Five common #socialmediafails

Senior PR and Social Media Consultant Ruth O'Brien looks at the top 5 most common mistakes that are made by brands and businesses on social media.

Time and time again I see silly mistakes made by people who work in digital and even a few social media “experts” on the likes of Twitter and Facebook.

Social channels have so many different (and often changing) policies and functions, it can be hard to get it right 100% of the time. Everyone fears being the next “social media fail” that becomes a trending topic and launches a thousand blogs about what they did wrong – but there’s plenty of relatively small mistakes that fly under the radar that could cause a lot of harm in the long run.

Here’s a few of the most common mistakes and misconceptions that even the big brands can get wrong when it comes to using social media:

1. Starting your tweets with @

One of the most frequent errors on Twitter (so much so that one wonders why they haven’t just changed the reply system) is starting a tweet with “@username”.

It might feel natural when mentioning a person or a brand to start with the name, but what you’re really doing is severely reducing the tweet’s visibility. For example, tweeting “@EquatorAgency is just the best” will only appear on the feeds of users who follow you AND Equator.

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Twitter considers any tweet starting with the @ function as a reply, but a crazy number of users are still getting this wrong! If you really have to start your tweet with a username but still want your followers to see it, pop a full stop in front, like so:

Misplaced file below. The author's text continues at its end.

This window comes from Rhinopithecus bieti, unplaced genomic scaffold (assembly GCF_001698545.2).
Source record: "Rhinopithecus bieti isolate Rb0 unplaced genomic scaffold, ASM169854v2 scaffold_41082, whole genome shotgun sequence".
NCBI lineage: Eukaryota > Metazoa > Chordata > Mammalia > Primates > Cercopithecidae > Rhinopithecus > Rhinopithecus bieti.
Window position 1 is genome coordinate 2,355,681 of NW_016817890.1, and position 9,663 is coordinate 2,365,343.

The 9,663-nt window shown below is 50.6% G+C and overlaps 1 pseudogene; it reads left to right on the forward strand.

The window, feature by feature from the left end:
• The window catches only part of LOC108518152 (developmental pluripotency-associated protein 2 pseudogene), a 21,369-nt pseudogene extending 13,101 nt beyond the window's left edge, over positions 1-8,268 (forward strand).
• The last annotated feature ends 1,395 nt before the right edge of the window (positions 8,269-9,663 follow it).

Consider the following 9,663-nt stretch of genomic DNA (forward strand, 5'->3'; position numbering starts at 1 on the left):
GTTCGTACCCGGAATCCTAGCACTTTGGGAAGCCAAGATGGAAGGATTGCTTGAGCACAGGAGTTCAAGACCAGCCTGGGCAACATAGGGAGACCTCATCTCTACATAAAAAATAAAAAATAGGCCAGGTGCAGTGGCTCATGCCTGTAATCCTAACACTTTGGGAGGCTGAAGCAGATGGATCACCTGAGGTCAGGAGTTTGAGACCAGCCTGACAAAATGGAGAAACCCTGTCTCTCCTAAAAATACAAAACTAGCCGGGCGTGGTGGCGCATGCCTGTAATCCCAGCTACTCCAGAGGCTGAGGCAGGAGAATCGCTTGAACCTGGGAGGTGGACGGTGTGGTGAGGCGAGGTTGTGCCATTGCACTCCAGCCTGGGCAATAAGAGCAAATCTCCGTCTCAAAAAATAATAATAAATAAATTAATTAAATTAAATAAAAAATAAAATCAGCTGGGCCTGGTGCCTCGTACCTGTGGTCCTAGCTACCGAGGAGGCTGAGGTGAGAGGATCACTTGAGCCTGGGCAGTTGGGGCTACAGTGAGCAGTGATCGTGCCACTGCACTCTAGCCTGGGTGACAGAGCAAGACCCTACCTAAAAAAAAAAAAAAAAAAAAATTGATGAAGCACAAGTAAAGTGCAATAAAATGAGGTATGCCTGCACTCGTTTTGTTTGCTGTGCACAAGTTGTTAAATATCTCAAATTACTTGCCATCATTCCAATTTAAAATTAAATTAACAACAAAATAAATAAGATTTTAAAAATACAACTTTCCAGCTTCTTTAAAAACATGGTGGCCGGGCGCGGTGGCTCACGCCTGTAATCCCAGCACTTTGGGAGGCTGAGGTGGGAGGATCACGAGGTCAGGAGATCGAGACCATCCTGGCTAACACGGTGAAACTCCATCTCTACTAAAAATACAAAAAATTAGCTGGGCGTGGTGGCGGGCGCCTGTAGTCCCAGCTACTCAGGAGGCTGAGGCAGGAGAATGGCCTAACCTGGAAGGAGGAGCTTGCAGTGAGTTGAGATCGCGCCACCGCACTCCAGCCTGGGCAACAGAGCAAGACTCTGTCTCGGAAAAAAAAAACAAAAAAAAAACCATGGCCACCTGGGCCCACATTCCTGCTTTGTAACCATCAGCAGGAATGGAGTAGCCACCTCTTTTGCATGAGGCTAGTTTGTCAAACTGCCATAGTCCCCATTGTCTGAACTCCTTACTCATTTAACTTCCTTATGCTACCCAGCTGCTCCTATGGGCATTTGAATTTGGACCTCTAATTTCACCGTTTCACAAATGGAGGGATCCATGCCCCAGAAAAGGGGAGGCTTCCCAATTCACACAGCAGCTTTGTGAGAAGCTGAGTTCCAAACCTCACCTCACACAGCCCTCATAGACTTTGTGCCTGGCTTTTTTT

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Simple!

2. Facebook competitions

Like, share & comment to win!

Tag a friend!

We’ve all seen them on our newsfeeds. You’ve probably entered a few. Did you know that these competitions are actually against Facebook policy?

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The often ignored Facebook guidelines page reads:

“Promotions may be administered on Pages or within apps on Facebook. Personal Timelines and friend connections must not be used to administer promotions (ex: “share on your Timeline to enter” or “share on your friend's Timeline to get additional entries”, and "tag your friends in this post to enter" are not permitted).”

In short – you can run a competition on your Facebook page, but sharing or tagging cannot be part of the entry method.

Facebook isn’t too great at policing this rule, which is perhaps why share/tag competitions are so frequent. No-one can deny it’s an easy way to inflate your fan count, but ignore Facebook’s policies at your peril!

A suspended account isn’t fun, nor is the algorithm that restricts the organic reach of your posts due to previous suspicious or spammy behaviour. You have been warned.

3. Posting too much

Much like that friend that feels the need to share explicit details of every meal they eat and at least 15 baby photos a day, firing out too much content can be super ANNOYING.

As clichéd as it may be; less IS more. Now so more than ever thanks to Facebook’s (and soon Twitter & Instagram’s) algorithmic timeline.